14 Jun Downpours, high heat, and hail. Is spring over yet?!
Last week was a first here at Blooming Glen Farm. The soaring heat plummeted, the sky darkened and 3/4 inch hail fell on our fields. After racing around closing greenhouses to protect them from the wind, we ran for cover, amazed as the grass became covered in the white marbles. After our intitial shock wore off, we anxiously assesed the damage. The swiss chard looks a bit holier then usual, as does some of the head lettuce, but for the most part everything looks like it will recover, or outgrow the damage.
The spring crops have had a tough go at it. First they had to endure a long cold wet spring, many of them going into unfavorable conditions and muddy ground. Then as soon as the rain stopped, the temperature soared into the upper 90’s and those greens that so love the cool weather either sagged from the soggy conditions, like the arugula and radishes, or quickly bolted, sending up flower tops. Rows of bok choy, tatsoi, and chinese cabbage have yellow flowers sprouting from their centers, rendering them bitter and unpickable.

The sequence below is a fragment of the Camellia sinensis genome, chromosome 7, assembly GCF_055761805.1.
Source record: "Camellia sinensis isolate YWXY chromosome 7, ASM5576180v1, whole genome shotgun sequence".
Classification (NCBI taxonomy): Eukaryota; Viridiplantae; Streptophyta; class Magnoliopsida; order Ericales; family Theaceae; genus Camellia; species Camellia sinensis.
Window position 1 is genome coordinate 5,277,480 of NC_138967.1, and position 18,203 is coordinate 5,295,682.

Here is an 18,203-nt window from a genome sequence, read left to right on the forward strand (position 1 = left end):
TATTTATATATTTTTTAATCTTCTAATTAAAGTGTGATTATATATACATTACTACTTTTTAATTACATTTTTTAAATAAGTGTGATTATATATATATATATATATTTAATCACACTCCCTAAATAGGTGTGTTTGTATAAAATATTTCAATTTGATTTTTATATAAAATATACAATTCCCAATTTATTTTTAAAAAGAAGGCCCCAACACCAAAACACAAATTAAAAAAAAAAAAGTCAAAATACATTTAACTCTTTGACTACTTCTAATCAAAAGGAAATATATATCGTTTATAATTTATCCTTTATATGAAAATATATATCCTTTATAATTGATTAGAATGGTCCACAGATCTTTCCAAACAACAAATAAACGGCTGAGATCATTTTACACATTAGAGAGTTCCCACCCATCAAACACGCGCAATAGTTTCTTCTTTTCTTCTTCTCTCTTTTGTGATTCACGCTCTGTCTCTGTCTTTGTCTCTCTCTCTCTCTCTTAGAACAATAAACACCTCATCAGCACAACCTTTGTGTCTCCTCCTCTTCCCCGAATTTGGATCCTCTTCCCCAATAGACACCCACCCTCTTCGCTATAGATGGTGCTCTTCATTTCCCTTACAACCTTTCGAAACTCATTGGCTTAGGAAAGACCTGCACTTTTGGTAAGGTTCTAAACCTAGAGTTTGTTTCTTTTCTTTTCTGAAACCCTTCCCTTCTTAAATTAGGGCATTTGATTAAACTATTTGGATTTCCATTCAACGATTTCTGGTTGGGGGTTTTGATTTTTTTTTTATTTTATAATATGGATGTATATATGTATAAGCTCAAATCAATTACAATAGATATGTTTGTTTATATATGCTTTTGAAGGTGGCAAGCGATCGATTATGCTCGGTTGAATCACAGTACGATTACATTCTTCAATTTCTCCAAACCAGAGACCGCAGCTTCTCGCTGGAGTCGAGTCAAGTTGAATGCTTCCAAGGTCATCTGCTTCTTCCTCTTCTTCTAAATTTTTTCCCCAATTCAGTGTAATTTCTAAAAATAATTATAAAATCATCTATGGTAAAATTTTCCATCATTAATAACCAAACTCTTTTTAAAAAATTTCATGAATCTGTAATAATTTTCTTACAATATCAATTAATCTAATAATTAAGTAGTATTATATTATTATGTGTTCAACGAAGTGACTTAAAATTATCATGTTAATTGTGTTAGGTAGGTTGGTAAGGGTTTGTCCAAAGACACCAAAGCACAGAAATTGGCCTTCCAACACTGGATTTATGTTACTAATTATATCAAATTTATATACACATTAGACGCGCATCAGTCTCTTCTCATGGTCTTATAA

After a wonderful flush of sweet deliciousness, the strawberries have gone as quickly as they came, but that seems to be the norm for the fragile fruit. Now we enjoy another week of the candy sweet sugar snap peas, and look forward to tasty string beans.
The summer crops have enjoyed the burst of heat, and summer squash makes its first appearance in the harvest this week.
Now the focus on the farm switches to crop maintenance jobs like weeding. Our crew of 10 moves around the farm tackling hot spots and clearing crops of weeds with just our hands as tools. CSA volunteers have helped us get a jump on things as well. Thank you! Every bit helps!
After a spring crop is harvested and the field is empty, ideally it is planted into a cover crop. One example is buckwheat, a short season annual that’s useful for weed suppression. It is also a scavenger of phosphorus and calcium and mineralizes rock phosphate, making these nutrients available for later crops. Residue from the succulent buckwheat plants decomposes quickly. Parasitic wasps, ladybugs, and hoverflies are beneficial insects that are attracted to buckwheat.
Photos and text by Tricia Borneman, Blooming Glen farmer and co-owner.